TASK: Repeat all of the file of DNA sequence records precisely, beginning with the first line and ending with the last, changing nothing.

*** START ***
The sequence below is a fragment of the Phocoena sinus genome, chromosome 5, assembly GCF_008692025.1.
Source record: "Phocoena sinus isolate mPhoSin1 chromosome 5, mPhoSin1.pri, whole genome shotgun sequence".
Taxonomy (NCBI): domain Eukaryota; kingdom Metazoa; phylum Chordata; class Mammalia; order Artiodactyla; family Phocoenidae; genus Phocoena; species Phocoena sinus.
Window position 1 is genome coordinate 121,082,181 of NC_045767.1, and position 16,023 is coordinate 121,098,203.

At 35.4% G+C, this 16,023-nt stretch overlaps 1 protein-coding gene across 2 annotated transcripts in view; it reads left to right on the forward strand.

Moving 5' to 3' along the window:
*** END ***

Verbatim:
The sequence below is a fragment of the Phocoena sinus genome, chromosome 5, assembly GCF_008692025.1.
Source record: "Phocoena sinus isolate mPhoSin1 chromosome 5, mPhoSin1.pri, whole genome shotgun sequence".
Taxonomy (NCBI): domain Eukaryota; kingdom Metazoa; phylum Chordata; class Mammalia; order Artiodactyla; family Phocoenidae; genus Phocoena; species Phocoena sinus.
Window position 1 is genome coordinate 121,082,181 of NC_045767.1, and position 16,023 is coordinate 121,098,203.

At 35.4% G+C, this 16,023-nt stretch overlaps 1 protein-coding gene across 2 annotated transcripts in view; it reads left to right on the forward strand.

Moving 5' to 3' along the window: